The goals of the International Military Tribunal (IMT) transcended verdict and punishment. The creators of the court were deliberately assembling a public record of the horrific crimes committed by Germans during World War II, including those of the Holocaust. American chief prosecutor Robert Jackson worried that “unless record was made future generations would not believe how horrible the truth was.”
In order to avoid any accusation of exclusive reliance on personal testimony, which later generations might perceive to be biased, prosecutors decided to base their case primarily on thousands of documents written by the Germans themselves. These masses of documents were translated into the court’s four official languages, analyzed for their significance, and reproduced for distribution to defense attorneys and other trial participants. The prosecution presented other evidence through artifacts, diagrams, and photographs taken by Nazi photographers in concentration camps.
On the third day of his cross examination of Hermann Goering, American prosecutor Robert Jackson questioned him about the treatment of the Jews in Nazi Germany, including the anti-Jewish Nuremberg Laws on Citizenship which Goering had signed in September 1935.
Then Jackson confronted Goering with the most incriminating piece of evidence in the entire trial: a letter dated July 31, 1941, in which Goering had ordered Reinhard Heydrich, the chief of the Reich Security Main Office (RSHA), to prepare a plan for the “Final solution of the Jewish question.” Goering testified that the German term “Die Endlösung” in the letter should have been translated as the “total solution,” and that it referred only to “the emigration of the Jews,” not the extermination of Jews.
The Protocols of the Wannsee Conference, at which the “Final Solution” was planned, were not found until 1947, so this important document was not included in the mountain of evidence introduced at the International Military Tribunal at which the German war criminals were tried for Crimes against Humanity.
Some people today claim that the Wannsee Conference never took place. Since the minutes of the meeting were not found until 1947, this is entirely possible. Adolf Eichmann was the man who allegedly wrote the minutes that were not found until 1947. He was put on trial in Israel so that he could elaborate on the plan to genocide the Jews, now known as “the Final Solution.”
The photograph above shows the large dining room of a villa on the Grossen Wannsee, a lake in the Wannsee suburb of Berlin, where the Conference on “The Final Solution of the Jewish Question” was held on January 20, 1942. This is the room where the plans for the genocide of the Jews were discussed. The villa is now a Holocaust Museum.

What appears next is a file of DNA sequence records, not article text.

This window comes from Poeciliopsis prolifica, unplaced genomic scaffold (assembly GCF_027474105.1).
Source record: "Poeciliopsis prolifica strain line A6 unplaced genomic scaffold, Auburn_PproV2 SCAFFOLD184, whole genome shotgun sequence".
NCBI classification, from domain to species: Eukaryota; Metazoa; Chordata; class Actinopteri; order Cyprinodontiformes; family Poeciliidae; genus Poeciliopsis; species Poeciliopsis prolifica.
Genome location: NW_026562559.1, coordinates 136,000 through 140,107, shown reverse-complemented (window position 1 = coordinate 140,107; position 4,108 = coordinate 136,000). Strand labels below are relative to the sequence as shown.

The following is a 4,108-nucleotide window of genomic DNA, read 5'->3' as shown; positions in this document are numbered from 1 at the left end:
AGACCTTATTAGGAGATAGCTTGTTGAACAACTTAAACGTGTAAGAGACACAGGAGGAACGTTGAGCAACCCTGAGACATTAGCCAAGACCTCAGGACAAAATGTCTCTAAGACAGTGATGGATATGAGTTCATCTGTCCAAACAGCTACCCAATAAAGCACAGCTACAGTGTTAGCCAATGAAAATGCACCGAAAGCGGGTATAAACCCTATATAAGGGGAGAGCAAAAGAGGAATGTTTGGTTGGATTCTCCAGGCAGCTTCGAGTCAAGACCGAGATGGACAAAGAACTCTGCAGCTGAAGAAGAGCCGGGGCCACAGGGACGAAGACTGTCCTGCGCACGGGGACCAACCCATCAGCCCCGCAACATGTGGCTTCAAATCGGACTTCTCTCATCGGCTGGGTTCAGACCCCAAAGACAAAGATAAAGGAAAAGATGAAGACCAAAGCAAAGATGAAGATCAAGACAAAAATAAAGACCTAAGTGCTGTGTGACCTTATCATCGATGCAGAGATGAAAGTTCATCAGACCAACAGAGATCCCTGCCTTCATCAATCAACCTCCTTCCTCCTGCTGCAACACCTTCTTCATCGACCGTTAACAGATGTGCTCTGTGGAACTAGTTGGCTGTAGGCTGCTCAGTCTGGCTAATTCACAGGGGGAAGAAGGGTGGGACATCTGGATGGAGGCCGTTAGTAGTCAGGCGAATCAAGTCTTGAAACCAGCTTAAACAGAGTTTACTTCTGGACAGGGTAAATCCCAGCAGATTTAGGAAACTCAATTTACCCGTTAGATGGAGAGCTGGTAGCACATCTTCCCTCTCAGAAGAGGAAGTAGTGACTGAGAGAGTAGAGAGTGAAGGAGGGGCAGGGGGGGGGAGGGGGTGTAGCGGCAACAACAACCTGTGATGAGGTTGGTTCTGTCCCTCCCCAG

For the most part, the International Military Tribunal charged the defendants, not with individual responsibility for specific crimes, but with a “Common Plan” to commit crimes.
According to the book Justice at Nuremberg by Robert E. Conot, the idea for the Common Plan charges against the Germans came from Lieutenant Colonel Murray C. Bernays, a Lithuanian Jew who had emigrated to American in 1900 at the age of six.
Before the trial, according to Conot’s book, Churchill and Roosevelt’s adviser Henry Morgenthau, Jr. had advocated that “the principal Nazi leaders should be charged with their crimes, then summarily shot.” Bernays argued for a trial as “the educational and therapeutic opportunity of our generation.” Regarding the Nazi crimes, Bernays wrote “The crimes and atrocities were not single or unconnected, but the inevitable outcome of the basic criminal conspiracy of the Nazi party.”
There was nothing in international law which allowed a charge of participating in a “Common Plan.” The Nuremberg trials were conducted on the basis of new laws that were made up by the Allies AFTER the war, specifically for the German war criminals.
Any atrocities committed by the Allies were not considered war crimes. After the war, France passed a law that no French citizen could be charged with a war crime.
The Nuremberg trial had far-reaching consequences — for America and the world. In 1948 President Harry Truman desegregated the American armed forces, and in 1954 after the U.S. Supreme Court ruled that school segregation was unconstitutional, Justice Robert Jackson, who participated in the decision, said that the Nuremberg experience and the “awful consequences of racial prejudice revealed by … the Nazi regime” had influenced his decision.
According to Conot’s book, before the Nuremberg International Military Tribunal proceedings began, there was no international criminal code; the barbaric practices of the Nazis became war crimes under international law, only after the IMT proceedings, when the United Nations passed the Genocide Convention and a Declaration of Human Rights.
After World War II, the rules of warfare changed: reprisals can no longer be taken against hostages or Prisoners of War; forced labor is now outlawed; captured partisans are given equal status with POWs. The Germans had been convicted of all these crimes before they were crimes. The verdicts at the Nuremberg IMT established international law and the actions of the Germans in World War II are now war crimes.
Regulations of all the major World War II armies now state that orders which would constitute the commission of a crime need not be obeyed. All the crimes that were revealed at the Nuremberg trial have now been incorporated into international law and the defense used at the Nuremberg trial by the German generals and admirals that they were just obeying orders is no longer valid.